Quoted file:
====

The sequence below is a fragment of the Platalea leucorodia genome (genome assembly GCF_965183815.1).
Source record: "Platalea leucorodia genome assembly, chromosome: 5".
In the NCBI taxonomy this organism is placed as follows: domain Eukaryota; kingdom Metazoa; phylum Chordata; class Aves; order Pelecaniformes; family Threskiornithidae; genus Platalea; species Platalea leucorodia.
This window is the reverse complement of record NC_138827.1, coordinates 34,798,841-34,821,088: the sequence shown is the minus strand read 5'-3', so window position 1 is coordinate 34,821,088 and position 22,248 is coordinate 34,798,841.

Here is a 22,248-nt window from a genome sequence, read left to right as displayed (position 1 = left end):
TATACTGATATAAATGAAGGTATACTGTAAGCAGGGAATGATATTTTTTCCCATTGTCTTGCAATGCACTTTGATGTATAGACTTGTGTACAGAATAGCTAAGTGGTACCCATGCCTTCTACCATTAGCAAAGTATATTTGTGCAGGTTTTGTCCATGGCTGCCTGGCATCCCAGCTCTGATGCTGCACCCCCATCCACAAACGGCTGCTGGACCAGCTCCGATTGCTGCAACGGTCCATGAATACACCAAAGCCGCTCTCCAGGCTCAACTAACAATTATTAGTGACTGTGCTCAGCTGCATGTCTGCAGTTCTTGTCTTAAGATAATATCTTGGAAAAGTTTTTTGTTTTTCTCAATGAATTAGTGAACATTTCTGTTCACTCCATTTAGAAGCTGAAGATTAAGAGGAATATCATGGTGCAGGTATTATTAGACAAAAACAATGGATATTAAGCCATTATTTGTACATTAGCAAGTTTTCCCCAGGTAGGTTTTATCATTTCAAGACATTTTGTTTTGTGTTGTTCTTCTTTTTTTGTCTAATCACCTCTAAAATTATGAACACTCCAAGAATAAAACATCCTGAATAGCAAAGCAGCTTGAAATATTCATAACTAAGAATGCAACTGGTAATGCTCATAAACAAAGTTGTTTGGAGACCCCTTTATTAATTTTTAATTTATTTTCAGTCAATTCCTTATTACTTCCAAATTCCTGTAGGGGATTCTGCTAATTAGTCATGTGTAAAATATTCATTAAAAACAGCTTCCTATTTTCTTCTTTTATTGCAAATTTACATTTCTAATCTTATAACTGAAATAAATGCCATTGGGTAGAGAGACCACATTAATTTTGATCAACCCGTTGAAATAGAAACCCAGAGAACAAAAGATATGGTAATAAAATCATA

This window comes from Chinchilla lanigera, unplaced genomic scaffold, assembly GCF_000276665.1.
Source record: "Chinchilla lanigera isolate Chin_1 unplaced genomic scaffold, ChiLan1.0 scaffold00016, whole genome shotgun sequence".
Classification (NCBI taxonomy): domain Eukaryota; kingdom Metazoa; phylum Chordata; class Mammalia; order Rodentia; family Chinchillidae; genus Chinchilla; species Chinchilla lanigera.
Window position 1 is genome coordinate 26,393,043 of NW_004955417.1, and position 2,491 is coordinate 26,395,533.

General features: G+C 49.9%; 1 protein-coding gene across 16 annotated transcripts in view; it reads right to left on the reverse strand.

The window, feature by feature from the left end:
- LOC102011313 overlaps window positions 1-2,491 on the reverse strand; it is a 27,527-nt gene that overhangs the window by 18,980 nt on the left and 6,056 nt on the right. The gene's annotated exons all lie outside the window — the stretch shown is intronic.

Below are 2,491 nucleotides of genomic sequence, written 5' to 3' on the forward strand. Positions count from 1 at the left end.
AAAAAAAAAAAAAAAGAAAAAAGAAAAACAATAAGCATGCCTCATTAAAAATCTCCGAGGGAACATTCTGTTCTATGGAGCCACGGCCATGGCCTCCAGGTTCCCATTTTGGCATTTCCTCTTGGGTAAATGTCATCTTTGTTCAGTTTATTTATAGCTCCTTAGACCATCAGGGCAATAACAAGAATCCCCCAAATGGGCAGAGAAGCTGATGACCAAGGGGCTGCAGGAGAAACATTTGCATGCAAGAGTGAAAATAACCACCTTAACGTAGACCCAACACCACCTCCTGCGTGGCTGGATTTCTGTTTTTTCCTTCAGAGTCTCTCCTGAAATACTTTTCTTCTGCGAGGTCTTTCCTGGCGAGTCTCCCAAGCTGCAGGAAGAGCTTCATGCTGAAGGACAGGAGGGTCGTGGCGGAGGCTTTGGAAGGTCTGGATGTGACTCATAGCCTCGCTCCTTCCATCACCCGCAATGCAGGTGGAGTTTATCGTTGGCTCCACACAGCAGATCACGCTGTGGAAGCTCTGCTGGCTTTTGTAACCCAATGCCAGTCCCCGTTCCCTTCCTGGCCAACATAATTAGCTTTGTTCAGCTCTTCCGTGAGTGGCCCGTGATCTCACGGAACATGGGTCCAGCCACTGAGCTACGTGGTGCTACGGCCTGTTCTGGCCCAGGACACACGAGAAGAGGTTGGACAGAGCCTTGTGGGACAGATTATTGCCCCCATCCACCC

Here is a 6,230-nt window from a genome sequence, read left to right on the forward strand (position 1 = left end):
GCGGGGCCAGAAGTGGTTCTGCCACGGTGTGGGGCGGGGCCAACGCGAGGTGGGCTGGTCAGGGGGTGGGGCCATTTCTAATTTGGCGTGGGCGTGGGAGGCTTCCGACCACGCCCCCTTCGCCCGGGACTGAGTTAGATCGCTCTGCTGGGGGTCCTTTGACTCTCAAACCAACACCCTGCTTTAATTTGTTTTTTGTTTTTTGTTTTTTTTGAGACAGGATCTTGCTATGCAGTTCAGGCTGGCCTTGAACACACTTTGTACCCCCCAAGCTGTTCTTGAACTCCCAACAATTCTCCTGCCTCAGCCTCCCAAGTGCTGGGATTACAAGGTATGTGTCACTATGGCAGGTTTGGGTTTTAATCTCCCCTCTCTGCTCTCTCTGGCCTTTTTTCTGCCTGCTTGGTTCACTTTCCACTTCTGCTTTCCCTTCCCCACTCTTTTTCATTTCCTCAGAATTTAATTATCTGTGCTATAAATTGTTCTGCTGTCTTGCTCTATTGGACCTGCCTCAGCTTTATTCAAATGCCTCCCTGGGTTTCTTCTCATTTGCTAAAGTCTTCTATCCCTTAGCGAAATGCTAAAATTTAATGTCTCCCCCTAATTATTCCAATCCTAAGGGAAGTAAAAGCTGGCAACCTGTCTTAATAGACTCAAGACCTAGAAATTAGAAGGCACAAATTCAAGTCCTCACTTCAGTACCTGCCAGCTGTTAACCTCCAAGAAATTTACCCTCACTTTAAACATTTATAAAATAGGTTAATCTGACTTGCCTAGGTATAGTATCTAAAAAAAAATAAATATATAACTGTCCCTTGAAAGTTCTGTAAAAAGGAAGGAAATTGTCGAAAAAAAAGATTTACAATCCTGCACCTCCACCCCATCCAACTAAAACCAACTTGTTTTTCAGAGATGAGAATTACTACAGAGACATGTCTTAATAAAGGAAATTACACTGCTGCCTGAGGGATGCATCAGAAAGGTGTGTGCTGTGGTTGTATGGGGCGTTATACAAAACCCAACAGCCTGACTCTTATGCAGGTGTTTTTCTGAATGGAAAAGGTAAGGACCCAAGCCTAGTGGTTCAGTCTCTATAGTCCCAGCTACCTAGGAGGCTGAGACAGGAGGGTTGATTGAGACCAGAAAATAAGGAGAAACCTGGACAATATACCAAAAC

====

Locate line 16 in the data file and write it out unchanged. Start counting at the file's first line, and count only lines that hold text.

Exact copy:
Here is a 6,230-nt window from a genome sequence, read left to right on the forward strand (position 1 = left end):